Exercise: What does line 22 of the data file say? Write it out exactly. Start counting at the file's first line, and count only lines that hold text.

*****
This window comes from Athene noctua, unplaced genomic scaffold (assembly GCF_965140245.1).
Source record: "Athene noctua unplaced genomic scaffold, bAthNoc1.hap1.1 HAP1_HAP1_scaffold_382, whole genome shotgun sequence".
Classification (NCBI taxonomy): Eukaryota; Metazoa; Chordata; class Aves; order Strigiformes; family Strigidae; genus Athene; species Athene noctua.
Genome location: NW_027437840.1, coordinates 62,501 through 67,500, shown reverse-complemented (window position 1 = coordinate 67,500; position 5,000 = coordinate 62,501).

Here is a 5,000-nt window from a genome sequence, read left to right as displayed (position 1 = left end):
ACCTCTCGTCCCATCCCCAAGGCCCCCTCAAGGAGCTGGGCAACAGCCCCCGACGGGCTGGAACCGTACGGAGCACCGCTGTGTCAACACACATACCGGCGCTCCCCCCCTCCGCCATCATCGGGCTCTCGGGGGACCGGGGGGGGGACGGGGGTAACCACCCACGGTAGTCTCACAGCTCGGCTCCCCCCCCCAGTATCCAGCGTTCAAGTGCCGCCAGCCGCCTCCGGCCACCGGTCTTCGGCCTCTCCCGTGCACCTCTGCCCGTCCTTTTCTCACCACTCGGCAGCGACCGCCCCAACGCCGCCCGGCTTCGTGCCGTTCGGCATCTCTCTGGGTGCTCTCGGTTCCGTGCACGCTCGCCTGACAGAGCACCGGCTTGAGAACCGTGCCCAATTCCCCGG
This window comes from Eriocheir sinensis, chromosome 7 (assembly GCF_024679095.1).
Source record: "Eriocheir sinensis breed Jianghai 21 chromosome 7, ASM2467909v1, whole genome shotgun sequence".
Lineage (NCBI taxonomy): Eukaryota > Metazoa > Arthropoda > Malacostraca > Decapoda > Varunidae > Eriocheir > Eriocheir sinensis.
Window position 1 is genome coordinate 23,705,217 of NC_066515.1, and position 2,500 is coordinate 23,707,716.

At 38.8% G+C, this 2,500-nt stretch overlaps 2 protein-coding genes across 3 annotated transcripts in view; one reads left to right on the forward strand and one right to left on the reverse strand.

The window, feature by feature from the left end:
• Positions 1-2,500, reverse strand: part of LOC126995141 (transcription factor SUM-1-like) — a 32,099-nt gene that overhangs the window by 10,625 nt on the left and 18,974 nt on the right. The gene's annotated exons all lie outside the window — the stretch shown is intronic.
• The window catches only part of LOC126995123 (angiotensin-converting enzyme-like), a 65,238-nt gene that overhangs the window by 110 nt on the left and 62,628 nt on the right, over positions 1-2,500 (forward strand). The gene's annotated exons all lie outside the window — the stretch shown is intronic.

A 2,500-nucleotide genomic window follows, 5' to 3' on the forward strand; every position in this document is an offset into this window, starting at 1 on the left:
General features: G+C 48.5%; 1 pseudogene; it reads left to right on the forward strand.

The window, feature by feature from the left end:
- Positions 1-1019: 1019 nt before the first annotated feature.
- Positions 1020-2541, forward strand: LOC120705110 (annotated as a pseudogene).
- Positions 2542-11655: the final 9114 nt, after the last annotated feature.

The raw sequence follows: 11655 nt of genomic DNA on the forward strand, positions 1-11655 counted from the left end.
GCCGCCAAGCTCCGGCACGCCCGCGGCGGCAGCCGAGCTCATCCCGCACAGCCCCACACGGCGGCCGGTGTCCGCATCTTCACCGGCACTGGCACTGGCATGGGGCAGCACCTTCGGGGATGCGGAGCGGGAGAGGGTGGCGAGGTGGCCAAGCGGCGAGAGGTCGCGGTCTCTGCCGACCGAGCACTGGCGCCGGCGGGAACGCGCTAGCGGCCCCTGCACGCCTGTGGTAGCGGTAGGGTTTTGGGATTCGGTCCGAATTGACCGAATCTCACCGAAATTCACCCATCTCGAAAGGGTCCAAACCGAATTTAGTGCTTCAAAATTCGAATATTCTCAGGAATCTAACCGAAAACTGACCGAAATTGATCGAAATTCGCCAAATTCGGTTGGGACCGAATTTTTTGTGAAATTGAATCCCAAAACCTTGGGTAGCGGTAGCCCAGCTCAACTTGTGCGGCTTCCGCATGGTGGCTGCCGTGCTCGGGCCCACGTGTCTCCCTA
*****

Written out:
GCCGCCAAGCTCCGGCACGCCCGCGGCGGCAGCCGAGCTCATCCCGCACAGCCCCACACGGCGGCCGGTGTCCGCATCTTCACCGGCACTGGCACTGGCATGGGGCAGCACCTTCGGGGATGCGGAGCGGGAGAGGGTGGCGAGGTGGCCAAGCGGCGAGAGGTCGCGGTCTCTGCCGACCGAGCACTGGCGCCGGCGGGAACGCGCTAGCGGCCCCTGCACGCCTGTGGTAGCGGTAGGGTTTTGGGATTCGGTCCGAATTGACCGAATCTCACCGAAATTCACCCATCTCGAAAGGGTCCAAACCGAATTTAGTGCTTCAAAATTCGAATATTCTCAGGAATCTAACCGAAAACTGACCGAAATTGATCGAAATTCGCCAAATTCGGTTGGGACCGAATTTTTTGTGAAATTGAATCCCAAAACCTTGGGTAGCGGTAGCCCAGCTCAACTTGTGCGGCTTCCGCATGGTGGCTGCCGTGCTCGGGCCCACGTGTCTCCCTA